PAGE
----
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A Song for a Christmas Tree
by
Louisa May Alcott


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Cold and wintry is the sky,
   Bitter winds go whistling by,
   Orchard boughs are bare and dry,
Yet here stands a faithful tree.
   Household fairies kind and dear,
   With loving magic none need fear,
   Bade it rise and blossom here,
Little friends, for you and me.

   Come and gather as they fall,
   Shining gifts for great and small;
   Santa Claus remembers all
When he comes with goodies piled.
   Corn and candy, apples red,
   Sugar horses, gingerbread,
   Babies who are never fed,
Are handing here for every child.

   Shake the boughs and down they come,
   Better fruit than peach or plum,
   'T is our little harvest home;
For though frosts the flowers kill,
   Though birds depart and squirrels sleep,
   Though snows may gather cold and deep,
   Little folks their sunshine keep,
And mother-love makes summer still.

   Gathered in a smiling ring,
   Lightly dance and gayly sing,
   Still at heart remembering
The sweet story all should know,
   Of the little Child whose birth
   Has made this day throughout the earth
   A festival for childish mirth,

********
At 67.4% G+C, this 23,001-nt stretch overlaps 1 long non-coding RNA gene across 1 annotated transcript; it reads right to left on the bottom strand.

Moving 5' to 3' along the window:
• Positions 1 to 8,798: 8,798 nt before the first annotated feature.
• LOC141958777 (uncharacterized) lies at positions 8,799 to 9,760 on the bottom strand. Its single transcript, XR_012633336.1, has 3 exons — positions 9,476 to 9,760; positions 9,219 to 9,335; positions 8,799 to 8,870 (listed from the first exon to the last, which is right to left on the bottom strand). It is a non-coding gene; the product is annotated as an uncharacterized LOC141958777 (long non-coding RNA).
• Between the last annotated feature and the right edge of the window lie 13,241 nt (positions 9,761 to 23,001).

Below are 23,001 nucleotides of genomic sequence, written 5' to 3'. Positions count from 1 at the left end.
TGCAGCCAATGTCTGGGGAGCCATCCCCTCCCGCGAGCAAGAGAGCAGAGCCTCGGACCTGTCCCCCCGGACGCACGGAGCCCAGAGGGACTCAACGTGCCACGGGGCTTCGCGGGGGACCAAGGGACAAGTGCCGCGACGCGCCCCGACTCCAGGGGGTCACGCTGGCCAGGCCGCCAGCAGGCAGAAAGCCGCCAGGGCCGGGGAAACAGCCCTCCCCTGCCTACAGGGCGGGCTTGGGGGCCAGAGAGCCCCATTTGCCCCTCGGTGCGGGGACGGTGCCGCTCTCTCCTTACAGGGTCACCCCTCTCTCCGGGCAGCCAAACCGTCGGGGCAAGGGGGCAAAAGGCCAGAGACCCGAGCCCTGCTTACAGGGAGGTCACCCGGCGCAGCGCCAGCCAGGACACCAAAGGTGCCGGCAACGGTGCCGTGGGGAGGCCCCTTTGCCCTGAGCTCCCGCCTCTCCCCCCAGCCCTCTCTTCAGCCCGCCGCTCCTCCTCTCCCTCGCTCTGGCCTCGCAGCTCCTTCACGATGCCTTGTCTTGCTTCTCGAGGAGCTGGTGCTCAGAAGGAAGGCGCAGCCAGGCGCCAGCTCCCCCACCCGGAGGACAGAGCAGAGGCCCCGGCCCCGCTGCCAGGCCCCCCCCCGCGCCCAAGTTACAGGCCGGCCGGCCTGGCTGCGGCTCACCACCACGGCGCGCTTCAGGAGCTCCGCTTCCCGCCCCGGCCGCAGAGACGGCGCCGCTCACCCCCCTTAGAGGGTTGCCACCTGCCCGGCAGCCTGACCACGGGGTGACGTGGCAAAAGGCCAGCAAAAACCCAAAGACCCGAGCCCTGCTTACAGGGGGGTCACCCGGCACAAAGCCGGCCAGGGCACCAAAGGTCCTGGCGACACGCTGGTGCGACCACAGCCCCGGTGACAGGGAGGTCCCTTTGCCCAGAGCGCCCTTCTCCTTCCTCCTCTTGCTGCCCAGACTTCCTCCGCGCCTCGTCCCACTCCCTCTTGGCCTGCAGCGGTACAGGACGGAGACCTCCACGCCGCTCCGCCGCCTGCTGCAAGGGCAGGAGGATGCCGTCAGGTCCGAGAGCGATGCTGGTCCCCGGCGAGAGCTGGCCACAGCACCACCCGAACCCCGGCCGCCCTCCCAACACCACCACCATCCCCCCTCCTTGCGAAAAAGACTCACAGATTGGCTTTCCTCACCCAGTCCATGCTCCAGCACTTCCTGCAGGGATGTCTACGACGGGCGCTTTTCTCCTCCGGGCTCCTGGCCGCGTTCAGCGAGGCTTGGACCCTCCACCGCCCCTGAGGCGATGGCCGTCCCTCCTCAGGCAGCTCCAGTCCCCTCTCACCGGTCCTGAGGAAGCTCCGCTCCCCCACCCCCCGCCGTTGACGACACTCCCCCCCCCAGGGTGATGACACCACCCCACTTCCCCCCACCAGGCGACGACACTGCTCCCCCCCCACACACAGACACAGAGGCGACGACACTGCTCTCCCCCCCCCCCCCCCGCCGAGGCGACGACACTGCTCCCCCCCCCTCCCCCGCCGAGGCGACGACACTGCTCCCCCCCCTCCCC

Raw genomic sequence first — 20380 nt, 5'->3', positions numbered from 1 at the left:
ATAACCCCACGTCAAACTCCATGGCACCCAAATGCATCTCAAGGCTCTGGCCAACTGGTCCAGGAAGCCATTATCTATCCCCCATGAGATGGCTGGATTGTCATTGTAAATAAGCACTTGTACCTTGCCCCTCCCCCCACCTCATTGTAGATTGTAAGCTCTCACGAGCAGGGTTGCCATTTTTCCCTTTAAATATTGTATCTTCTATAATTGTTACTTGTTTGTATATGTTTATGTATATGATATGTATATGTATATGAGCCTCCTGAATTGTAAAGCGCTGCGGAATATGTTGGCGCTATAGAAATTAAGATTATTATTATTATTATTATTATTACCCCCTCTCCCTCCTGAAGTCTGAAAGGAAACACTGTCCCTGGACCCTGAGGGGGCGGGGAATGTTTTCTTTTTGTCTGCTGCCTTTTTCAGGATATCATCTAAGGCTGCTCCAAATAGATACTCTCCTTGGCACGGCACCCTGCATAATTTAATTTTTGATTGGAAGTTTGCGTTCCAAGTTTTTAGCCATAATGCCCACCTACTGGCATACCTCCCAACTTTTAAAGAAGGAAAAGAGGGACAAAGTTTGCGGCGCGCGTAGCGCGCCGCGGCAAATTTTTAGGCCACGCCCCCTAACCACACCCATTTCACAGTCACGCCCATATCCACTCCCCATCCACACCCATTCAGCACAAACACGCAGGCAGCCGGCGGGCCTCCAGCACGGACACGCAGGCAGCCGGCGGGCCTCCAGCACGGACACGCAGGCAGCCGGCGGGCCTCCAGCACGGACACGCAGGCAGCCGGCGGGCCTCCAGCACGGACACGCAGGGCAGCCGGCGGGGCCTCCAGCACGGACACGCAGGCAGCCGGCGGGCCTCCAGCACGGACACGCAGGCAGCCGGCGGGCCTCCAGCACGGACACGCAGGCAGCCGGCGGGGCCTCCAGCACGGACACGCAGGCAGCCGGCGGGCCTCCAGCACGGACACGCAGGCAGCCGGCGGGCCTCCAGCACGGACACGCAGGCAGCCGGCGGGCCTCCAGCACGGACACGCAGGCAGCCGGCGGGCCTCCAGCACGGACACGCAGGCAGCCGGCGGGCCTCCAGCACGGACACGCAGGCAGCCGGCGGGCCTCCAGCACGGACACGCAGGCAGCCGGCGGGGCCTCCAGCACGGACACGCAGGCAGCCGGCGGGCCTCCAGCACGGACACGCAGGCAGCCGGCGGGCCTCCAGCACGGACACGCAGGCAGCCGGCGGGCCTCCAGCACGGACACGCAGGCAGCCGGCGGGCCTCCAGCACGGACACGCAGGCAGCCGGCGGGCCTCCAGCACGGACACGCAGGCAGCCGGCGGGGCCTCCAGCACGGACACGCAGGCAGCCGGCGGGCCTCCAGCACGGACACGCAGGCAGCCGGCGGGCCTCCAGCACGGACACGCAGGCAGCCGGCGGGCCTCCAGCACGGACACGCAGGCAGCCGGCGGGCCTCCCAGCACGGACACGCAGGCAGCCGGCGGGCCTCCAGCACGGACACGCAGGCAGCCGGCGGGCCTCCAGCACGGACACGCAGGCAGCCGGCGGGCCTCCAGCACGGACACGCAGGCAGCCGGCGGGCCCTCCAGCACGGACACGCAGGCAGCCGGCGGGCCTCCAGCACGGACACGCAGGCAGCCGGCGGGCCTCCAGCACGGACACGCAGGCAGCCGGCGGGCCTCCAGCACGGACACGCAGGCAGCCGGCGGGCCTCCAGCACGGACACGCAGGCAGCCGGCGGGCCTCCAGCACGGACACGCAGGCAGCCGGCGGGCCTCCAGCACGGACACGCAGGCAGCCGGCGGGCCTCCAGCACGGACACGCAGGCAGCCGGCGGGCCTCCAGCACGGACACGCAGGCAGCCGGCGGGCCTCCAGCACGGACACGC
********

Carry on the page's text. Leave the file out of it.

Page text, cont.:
Since the first Christmas long ago.

This poem is in the public domain.

 

Purchase a framed print of this poem.

 

Louisa May Alcott (1832 - 1888) was one of four daughters born to Bronson and May Alcott. Poverty was their constant companion; Mr. Alcott spent most of his life teaching and philosophizing and Louisa worked from an early age to help with expenses. She worked as a governess, a seamstress, a laundress, and a nurse but, at heart, she was always a writer. Her work ranged from gentle children's stories to torrid romances; her first book, published at the age of 23, was a collection of stories for Ralph Waldo Emerson's daughter, who was a friend and neighbor. (Other neighbors in Concord, Massachusetts, included Henry David Thoreau and Nathaniel Hawthorne.) Louisa's best known work is Little Women, which has never been out of print since it was first published in 1868; it has been translated into more than fifty languages.

 


Post New Comment:
Dorcas:
Just lovely, traditional, caring, brings to view a real Christmas. It warms my heart and keeps me in the fold.
Posted 12/19/2014 10:05 AM
Wilda Morris:
I haven't read anything by Louisa for many years. Maybe it is time to pick up one of her books again! Thanks for this.
Posted 12/17/2014 08:39 AM
paradea:
Beautiful! Merry Christmas, All!!
Posted 12/17/2014 07:24 AM


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